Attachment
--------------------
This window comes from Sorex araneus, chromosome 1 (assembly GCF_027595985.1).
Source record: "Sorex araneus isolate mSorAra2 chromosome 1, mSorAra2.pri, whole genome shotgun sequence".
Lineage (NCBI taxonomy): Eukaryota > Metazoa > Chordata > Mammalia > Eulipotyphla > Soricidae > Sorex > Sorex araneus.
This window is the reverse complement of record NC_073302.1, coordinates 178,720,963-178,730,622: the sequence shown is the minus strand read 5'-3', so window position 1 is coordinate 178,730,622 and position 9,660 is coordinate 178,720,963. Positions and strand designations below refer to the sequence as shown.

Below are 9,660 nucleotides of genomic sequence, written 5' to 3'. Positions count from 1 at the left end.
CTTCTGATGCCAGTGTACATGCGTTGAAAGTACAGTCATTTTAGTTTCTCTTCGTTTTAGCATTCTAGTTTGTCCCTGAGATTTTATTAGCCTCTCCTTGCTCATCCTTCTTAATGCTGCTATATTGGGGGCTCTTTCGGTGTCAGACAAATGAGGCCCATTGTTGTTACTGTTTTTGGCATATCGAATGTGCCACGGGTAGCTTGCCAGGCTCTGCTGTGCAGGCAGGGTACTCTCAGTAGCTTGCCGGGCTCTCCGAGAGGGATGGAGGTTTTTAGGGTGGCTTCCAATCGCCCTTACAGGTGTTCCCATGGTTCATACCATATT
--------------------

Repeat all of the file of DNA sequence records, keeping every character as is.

This window comes from Sorex araneus, chromosome 1 (assembly GCF_027595985.1).
Source record: "Sorex araneus isolate mSorAra2 chromosome 1, mSorAra2.pri, whole genome shotgun sequence".
Lineage (NCBI taxonomy): Eukaryota > Metazoa > Chordata > Mammalia > Eulipotyphla > Soricidae > Sorex > Sorex araneus.
This window is the reverse complement of record NC_073302.1, coordinates 178,720,963-178,730,622: the sequence shown is the minus strand read 5'-3', so window position 1 is coordinate 178,730,622 and position 9,660 is coordinate 178,720,963. Positions and strand designations below refer to the sequence as shown.

Below are 9,660 nucleotides of genomic sequence, written 5' to 3'. Positions count from 1 at the left end.
CTTCTGATGCCAGTGTACATGCGTTGAAAGTACAGTCATTTTAGTTTCTCTTCGTTTTAGCATTCTAGTTTGTCCCTGAGATTTTATTAGCCTCTCCTTGCTCATCCTTCTTAATGCTGCTATATTGGGGGCTCTTTCGGTGTCAGACAAATGAGGCCCATTGTTGTTACTGTTTTTGGCATATCGAATGTGCCACGGGTAGCTTGCCAGGCTCTGCTGTGCAGGCAGGGTACTCTCAGTAGCTTGCCGGGCTCTCCGAGAGGGATGGAGGTTTTTAGGGTGGCTTCCAATCGCCCTTACAGGTGTTCCCATGGTTCATACCATATT